You are currently browsing the monthly archive for March 2013.

Much ado is made over the law prohibiting suits against firearms manufacturers for gun deaths. Mayor Bloomberg recently said that we are allowed to sue car manufacturers for deaths, but, not firearm manufacturers and this is wrong. It is also not exactly factual.

Product manufacturers can be sued for deaths and injuries caused by product defects. The manufacturer is never responsible for deaths or injuries caused by misuse. Of the millions of motor vehicle accidents every year, only a very tiny fraction result in a successful suit against the manufacturer. Those are the ones in which a defect in design or manufacture is responsible for the accident. Car manufacturers cannot be sued for all the deaths and injuries caused by bad driving, drunk driving, bad weather and other factors. Exploding gas tanks, defective braking systems, even defective power window mechanisms have resulted in successful lawsuits.

Since I doubt that anyone, even Bloomberg, wants to sue gun manufacturers for deaths and injuries caused by lawful use of guns by police and military, I assume he is talking about guns used in crimes, accidental shootings and suicides. I think it is quite obvious that being killed or injured in the commission of a crime is the fault of nobody other than the criminal. If an innocent person is stabbed, hit by a car or beaten, the blame does not go to the object that caused the harm; it goes to the person who did the action. How is a gun any different than those other objects used as weapons?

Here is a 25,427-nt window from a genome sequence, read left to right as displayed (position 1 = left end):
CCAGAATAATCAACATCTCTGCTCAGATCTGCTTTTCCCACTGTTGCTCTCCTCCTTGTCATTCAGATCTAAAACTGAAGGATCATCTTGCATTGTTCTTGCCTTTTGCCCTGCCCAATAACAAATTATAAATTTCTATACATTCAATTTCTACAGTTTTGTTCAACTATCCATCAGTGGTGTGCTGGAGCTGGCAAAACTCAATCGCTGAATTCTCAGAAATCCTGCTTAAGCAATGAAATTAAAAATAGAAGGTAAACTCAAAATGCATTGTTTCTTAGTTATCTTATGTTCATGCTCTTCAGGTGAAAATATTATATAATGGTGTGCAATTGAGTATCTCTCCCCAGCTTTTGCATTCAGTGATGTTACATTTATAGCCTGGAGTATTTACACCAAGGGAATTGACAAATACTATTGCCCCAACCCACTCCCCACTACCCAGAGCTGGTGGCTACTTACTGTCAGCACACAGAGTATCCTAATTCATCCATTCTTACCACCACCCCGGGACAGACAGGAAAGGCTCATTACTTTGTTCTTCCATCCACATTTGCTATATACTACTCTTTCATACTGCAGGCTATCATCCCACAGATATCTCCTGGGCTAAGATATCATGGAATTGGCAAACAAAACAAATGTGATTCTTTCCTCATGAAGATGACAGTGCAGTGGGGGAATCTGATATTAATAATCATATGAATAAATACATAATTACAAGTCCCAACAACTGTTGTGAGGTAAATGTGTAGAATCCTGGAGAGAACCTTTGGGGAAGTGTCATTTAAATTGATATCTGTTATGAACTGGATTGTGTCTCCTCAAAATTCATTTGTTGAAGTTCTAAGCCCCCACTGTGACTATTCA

Then we have accidental deaths. Accidents are the 5th leading cause of death in the United States. They account for an even higher percentage of deaths in younger age groups. Accidents include motor vehicle accidents, drownings, falls and other unintentional causes. Accidental deaths by firearms are lower than many others including medical errors and traffic accidents.